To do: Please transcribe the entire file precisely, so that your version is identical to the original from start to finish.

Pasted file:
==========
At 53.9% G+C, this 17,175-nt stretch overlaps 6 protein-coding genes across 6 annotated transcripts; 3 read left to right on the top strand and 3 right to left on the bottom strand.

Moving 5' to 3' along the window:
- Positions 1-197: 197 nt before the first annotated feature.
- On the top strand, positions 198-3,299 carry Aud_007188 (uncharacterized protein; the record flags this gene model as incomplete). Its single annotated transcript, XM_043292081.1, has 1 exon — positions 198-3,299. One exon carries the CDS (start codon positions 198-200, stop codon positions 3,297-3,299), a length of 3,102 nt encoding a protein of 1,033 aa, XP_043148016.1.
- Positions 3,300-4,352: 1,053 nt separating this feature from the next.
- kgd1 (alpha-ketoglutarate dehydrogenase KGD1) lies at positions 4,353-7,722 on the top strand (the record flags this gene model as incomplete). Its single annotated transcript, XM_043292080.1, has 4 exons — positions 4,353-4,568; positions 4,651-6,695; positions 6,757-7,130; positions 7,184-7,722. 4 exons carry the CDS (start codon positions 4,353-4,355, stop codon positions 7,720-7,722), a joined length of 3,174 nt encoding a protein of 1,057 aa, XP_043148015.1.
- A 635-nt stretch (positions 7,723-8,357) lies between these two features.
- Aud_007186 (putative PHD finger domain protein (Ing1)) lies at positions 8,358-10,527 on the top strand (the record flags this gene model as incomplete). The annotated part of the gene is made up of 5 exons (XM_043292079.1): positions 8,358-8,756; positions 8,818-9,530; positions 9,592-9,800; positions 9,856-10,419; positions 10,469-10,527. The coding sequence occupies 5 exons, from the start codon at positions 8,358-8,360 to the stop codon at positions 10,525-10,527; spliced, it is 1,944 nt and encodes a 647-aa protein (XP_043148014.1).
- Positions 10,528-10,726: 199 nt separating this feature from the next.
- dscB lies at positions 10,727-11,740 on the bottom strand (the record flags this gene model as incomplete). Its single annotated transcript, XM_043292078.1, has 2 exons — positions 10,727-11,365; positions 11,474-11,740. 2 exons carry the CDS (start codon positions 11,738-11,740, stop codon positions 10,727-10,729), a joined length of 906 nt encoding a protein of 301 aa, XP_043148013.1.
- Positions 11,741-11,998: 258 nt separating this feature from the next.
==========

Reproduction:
At 53.9% G+C, this 17,175-nt stretch overlaps 6 protein-coding genes across 6 annotated transcripts; 3 read left to right on the top strand and 3 right to left on the bottom strand.

Moving 5' to 3' along the window:
- Positions 1-197: 197 nt before the first annotated feature.
- On the top strand, positions 198-3,299 carry Aud_007188 (uncharacterized protein; the record flags this gene model as incomplete). Its single annotated transcript, XM_043292081.1, has 1 exon — positions 198-3,299. One exon carries the CDS (start codon positions 198-200, stop codon positions 3,297-3,299), a length of 3,102 nt encoding a protein of 1,033 aa, XP_043148016.1.
- Positions 3,300-4,352: 1,053 nt separating this feature from the next.
- kgd1 (alpha-ketoglutarate dehydrogenase KGD1) lies at positions 4,353-7,722 on the top strand (the record flags this gene model as incomplete). Its single annotated transcript, XM_043292080.1, has 4 exons — positions 4,353-4,568; positions 4,651-6,695; positions 6,757-7,130; positions 7,184-7,722. 4 exons carry the CDS (start codon positions 4,353-4,355, stop codon positions 7,720-7,722), a joined length of 3,174 nt encoding a protein of 1,057 aa, XP_043148015.1.
- A 635-nt stretch (positions 7,723-8,357) lies between these two features.
- Aud_007186 (putative PHD finger domain protein (Ing1)) lies at positions 8,358-10,527 on the top strand (the record flags this gene model as incomplete). The annotated part of the gene is made up of 5 exons (XM_043292079.1): positions 8,358-8,756; positions 8,818-9,530; positions 9,592-9,800; positions 9,856-10,419; positions 10,469-10,527. The coding sequence occupies 5 exons, from the start codon at positions 8,358-8,360 to the stop codon at positions 10,525-10,527; spliced, it is 1,944 nt and encodes a 647-aa protein (XP_043148014.1).
- Positions 10,528-10,726: 199 nt separating this feature from the next.
- dscB lies at positions 10,727-11,740 on the bottom strand (the record flags this gene model as incomplete). Its single annotated transcript, XM_043292078.1, has 2 exons — positions 10,727-11,365; positions 11,474-11,740. 2 exons carry the CDS (start codon positions 11,738-11,740, stop codon positions 10,727-10,729), a joined length of 906 nt encoding a protein of 301 aa, XP_043148013.1.
- Positions 11,741-11,998: 258 nt separating this feature from the next.